At OK.O.S, we define organic food security as getting your 6-a-day organic local vegetables and fruits. This requires 5,000 square feet (50’X100′) of irrigated and bio-intensively managed land for ONE PERSON. All the calories needed for a year, from plant sources, can be produced on this small piece of land.
Our definition of food security has a consumer (demand) side of the equation and a farmer (supply) side. Is 60 – 70% vegetable food security a good goal to move towards?
What is your definition of food security?
Do we have the land for this?
There are so many questions. Can lots of small-group discussions find answers? Our company will help to promote and support these conversations. There are some questions at this web site for people to help answer. Our goal is part business and part education – community building.
It is easy to say grow the food you eat. The details of how this is done are much more complicated to work out. How can just talking in small groups of friends, family and co-workers lead to food security?
Talking helps identify needs. Ideas emerge which lead to a shared vision for solutions. Until a number one food action item emerges from all the talking, nothing can be done to grow food security.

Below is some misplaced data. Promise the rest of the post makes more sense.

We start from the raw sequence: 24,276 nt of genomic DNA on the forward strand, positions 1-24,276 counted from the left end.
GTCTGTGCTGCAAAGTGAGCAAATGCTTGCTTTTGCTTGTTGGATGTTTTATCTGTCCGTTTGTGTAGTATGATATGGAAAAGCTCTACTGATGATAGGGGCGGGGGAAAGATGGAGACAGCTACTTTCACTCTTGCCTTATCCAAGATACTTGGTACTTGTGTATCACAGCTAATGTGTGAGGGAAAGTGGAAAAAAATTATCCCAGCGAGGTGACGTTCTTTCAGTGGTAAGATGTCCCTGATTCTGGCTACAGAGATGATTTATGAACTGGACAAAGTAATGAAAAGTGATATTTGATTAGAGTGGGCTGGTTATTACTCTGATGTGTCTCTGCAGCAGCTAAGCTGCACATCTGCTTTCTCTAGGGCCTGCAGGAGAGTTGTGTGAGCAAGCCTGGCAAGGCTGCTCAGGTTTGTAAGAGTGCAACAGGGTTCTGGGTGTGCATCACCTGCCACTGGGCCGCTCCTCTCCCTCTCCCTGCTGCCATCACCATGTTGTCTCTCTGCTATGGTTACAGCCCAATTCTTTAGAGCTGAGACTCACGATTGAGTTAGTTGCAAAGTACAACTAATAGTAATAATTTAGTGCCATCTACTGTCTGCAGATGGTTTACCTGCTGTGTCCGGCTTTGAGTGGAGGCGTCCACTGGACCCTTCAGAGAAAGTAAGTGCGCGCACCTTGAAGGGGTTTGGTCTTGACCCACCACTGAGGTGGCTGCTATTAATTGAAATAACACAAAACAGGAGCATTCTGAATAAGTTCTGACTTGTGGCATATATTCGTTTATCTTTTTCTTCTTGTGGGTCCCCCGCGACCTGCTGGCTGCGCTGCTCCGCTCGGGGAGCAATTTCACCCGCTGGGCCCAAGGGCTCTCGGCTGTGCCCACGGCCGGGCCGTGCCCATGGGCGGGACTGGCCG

A bio-intensive bed as shown above is carefully designed to feed people and the soil life too. The art and the science of doing this needs to be learned by thousands of young urban farmers, for food security in BC to grow.
Beer bluster or just complaining or blaming others will not pull more carrots out of the ground. How do we grow more organic local carrots, cabbage, garlic, strawberries, apples and romaine lettuce to meet strong and growing demand?
How food secure are we in BC? BC food security has collapsed as export focused agri-food has grown over the decades.
Research by Dr. Ostry from Victoria, as published in the 2016 report Agriculture’s Connections to Health (PHSA), shows that 70% of the vegetables eaten in BC come from California. Another 17% come from Mexico.
BC only has 13% vegetable food security. Vegetable and fruit imports to BC of $ 1.2 billion a year are costing us billions in lost economic activity and thousands of farm jobs!
Let’s have small group discussions on food security throughout the bio-region. Talk may be cheap but talk is also easy for busy people to do. Once there are enough results we will publish them on this web site.
Check out our food security questions in the CONSUMERS area of this web site.
Help answer these key questions about food security in the Thompson – Okanagan region and maybe help yourself too.